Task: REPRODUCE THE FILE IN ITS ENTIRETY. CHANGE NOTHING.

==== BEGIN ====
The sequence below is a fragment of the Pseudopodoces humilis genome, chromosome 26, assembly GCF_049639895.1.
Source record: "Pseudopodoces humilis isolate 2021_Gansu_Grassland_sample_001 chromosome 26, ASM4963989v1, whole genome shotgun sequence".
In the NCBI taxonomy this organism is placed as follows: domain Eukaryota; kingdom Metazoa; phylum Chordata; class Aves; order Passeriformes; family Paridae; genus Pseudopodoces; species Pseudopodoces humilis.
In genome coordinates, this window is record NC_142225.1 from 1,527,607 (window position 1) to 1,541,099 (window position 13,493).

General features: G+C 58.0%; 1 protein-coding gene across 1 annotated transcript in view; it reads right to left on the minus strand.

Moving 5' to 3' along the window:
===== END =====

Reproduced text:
The sequence below is a fragment of the Pseudopodoces humilis genome, chromosome 26, assembly GCF_049639895.1.
Source record: "Pseudopodoces humilis isolate 2021_Gansu_Grassland_sample_001 chromosome 26, ASM4963989v1, whole genome shotgun sequence".
In the NCBI taxonomy this organism is placed as follows: domain Eukaryota; kingdom Metazoa; phylum Chordata; class Aves; order Passeriformes; family Paridae; genus Pseudopodoces; species Pseudopodoces humilis.
In genome coordinates, this window is record NC_142225.1 from 1,527,607 (window position 1) to 1,541,099 (window position 13,493).

General features: G+C 58.0%; 1 protein-coding gene across 1 annotated transcript in view; it reads right to left on the minus strand.

Moving 5' to 3' along the window: